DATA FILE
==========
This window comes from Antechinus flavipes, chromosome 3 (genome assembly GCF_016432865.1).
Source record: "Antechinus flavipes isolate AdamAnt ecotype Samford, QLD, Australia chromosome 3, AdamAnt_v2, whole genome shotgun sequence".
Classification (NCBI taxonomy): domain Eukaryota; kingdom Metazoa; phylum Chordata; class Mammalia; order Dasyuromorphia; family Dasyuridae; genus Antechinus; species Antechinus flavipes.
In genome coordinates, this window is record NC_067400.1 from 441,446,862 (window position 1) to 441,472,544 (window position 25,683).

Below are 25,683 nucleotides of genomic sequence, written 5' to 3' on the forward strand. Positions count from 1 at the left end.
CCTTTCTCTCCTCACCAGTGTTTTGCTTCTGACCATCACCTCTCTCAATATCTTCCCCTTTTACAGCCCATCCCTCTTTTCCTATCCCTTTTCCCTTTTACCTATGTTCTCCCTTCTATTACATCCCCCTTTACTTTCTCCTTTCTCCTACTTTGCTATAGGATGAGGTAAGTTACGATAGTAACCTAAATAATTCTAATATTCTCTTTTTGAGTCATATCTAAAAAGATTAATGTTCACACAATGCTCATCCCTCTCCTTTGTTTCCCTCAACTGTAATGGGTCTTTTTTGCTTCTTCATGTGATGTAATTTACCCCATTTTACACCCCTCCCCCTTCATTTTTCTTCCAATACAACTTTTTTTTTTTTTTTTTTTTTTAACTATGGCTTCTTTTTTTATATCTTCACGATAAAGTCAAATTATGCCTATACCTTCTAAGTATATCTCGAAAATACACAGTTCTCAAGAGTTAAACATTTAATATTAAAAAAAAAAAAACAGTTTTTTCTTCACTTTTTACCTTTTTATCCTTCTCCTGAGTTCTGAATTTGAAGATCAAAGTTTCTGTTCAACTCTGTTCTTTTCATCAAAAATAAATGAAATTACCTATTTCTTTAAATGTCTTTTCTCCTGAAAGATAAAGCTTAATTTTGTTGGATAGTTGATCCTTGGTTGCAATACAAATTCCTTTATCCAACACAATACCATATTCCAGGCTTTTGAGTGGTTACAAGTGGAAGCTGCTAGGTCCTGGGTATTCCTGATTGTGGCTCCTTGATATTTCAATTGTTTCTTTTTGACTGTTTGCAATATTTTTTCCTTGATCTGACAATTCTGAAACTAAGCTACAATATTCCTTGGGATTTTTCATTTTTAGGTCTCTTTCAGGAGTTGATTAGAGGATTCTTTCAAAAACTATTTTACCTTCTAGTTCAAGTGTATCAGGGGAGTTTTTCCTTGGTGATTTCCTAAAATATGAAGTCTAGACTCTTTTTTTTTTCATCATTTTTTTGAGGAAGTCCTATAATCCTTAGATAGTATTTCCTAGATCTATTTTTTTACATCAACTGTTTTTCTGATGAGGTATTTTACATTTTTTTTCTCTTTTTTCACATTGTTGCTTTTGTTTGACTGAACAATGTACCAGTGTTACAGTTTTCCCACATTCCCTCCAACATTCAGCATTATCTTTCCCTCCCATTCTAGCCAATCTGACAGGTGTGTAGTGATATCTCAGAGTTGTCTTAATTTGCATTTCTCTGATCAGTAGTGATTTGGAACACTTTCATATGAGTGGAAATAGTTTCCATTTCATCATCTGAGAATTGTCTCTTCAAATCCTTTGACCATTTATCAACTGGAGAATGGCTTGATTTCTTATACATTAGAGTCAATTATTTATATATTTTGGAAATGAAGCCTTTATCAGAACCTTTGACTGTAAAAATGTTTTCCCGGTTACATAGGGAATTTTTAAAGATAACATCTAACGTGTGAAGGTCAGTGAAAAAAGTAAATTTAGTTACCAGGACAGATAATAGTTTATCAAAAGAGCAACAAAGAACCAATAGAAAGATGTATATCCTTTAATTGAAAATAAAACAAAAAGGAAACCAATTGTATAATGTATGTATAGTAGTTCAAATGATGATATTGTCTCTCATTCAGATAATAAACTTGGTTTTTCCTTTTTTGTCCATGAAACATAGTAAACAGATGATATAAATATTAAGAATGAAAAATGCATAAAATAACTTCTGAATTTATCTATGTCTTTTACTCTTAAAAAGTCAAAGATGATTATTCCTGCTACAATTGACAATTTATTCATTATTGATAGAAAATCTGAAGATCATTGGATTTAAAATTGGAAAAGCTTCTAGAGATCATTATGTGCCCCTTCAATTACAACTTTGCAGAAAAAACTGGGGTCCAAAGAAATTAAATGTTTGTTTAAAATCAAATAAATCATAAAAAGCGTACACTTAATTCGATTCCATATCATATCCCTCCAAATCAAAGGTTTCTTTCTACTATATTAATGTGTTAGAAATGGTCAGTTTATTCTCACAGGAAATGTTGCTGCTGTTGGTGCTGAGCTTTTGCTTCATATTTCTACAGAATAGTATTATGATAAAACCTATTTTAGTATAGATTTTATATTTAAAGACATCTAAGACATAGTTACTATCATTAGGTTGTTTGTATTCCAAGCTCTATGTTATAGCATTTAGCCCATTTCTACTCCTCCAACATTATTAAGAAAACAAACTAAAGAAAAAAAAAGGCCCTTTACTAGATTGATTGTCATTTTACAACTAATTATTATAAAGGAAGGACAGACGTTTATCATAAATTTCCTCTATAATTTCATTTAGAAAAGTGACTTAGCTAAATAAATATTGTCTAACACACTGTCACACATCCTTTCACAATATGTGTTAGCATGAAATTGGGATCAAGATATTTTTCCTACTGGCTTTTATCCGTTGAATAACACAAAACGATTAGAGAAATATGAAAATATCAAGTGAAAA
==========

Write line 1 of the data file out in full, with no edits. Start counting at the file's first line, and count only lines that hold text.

This window comes from Antechinus flavipes, chromosome 3 (genome assembly GCF_016432865.1).